Are funerals celebrated for people who are not St. Cecilia parishioners?
The long custom of the Catholic Church is for the deceased to be buried from his or her own parish church. Because of this, as a general rule, people whose funerals are celebrated at the St. Cecilia are parishioners or people who have had a long relationship with the parish. Even if not officially registered, the person should have been involved in some way with the parish community.
Are there policies regarding music for the funeral?
Yes. The music for the funeral is normally provided by Church musicians. Once the funeral has been scheduled, the Music Director will contact a designated member of the family to choose appropriate musical selections.
Are eulogies ever permitted at funerals?
The priest who presides at the funeral will give a homily during the service. And while the homily differs from a eulogy, most homilists make the effort to speak in a personal way about the deceased and to relate the scripture readings to the life of the deceased. For this reason, and because many eulogies tend to be highly personal in nature and not in keeping with the prayerful nature of the funeral liturgy, the Church discourages the traditional funeral eulogy or suggests that, if one is to take place, it be given at the reception or even at the cemetery.
However, if circumstances indicate that a eulogy is appropriate; it is offered by a family member or friend at the end of the funeral service and should be no more than 500 words in length. The Church also requires that the text of the eulogy be shared with the pastor at least 24 hours before the funeral. This is done in order to ensure the appropriateness of the remarks and to assist the presider who will not want to make statements in his homily that will later be repeated in the eulogy.
When does the burial take place?
When the body has been brought to the church, the burial usually takes place immediately after the funeral or, sometimes, after the reception. The priest who presided at the funeral leads the graveside service with family members and friends in attendance.
What is the Church’s practice with regard to Vigil celebrations and Rosaries?
In some cases, families choose to have a vigil for the deceased during the time following death and before the funeral liturgy. The vigil may be celebrated in the home of the deceased or in the funeral home. It may also be celebrated in the church. Some families, because of the deceased member’s devotion to the Blessed Virgin Mary, choose to recite the rosary at this time. None of these vigil celebrations require the presence of a priest and can be led by family members.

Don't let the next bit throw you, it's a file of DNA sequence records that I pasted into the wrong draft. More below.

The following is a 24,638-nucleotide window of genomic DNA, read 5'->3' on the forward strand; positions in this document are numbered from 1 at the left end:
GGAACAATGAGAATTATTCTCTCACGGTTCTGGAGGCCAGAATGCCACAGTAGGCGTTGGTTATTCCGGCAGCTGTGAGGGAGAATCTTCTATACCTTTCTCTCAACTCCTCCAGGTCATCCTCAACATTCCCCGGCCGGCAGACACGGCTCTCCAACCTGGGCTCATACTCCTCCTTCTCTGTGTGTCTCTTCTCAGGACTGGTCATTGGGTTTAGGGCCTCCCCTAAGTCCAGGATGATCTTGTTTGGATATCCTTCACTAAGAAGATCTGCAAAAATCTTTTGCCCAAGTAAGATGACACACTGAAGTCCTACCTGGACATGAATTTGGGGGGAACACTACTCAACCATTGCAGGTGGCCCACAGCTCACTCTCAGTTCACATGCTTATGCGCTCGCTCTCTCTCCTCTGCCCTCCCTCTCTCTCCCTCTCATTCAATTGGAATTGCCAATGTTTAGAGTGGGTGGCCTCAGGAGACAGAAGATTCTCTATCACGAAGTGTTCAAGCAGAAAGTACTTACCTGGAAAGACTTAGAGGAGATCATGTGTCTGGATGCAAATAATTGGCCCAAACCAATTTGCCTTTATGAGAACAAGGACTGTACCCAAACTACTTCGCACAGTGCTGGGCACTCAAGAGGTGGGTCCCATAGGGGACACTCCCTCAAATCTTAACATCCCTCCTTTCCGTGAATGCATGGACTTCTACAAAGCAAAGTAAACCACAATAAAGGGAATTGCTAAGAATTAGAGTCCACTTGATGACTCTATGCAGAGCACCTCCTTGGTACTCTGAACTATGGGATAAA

Does the Church have space for a reception?
Yes. Reception space is available in Conger Hall, (which accommodates about 300). The parish office can provide detailed information about reception facilities and how receptions are handled.
Are there fees involved with a funeral?
There is no fee for the funeral Mass. Some families choose to make a memorial offering to the Church in honor of the deceased. There are fixed fees for music at the funeral although these fees are waived in cases of need. The fee should be paid directly to the musician. The fixed fee is $150 per musician. Typically an organist (or pianist) and a vocalist.
For more information, contact the parish office 206.842.3594 or firstname.lastname@example.org
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Holy Week Schedule
No Morning Mass
Mass of the Lord’s Supper 7PM
No Morning Mass
SCCS Shadow Stations 11:15 AM
Stations of the Cross with Fr. Mark: 3 PM
Commemoration of the Lord’s Passion: 7 PM
No Morning Mass
Reconciliation 3:45 – 4:45 PM
Easter Vigil Mass 8PM
Masses at 8 & 10 AM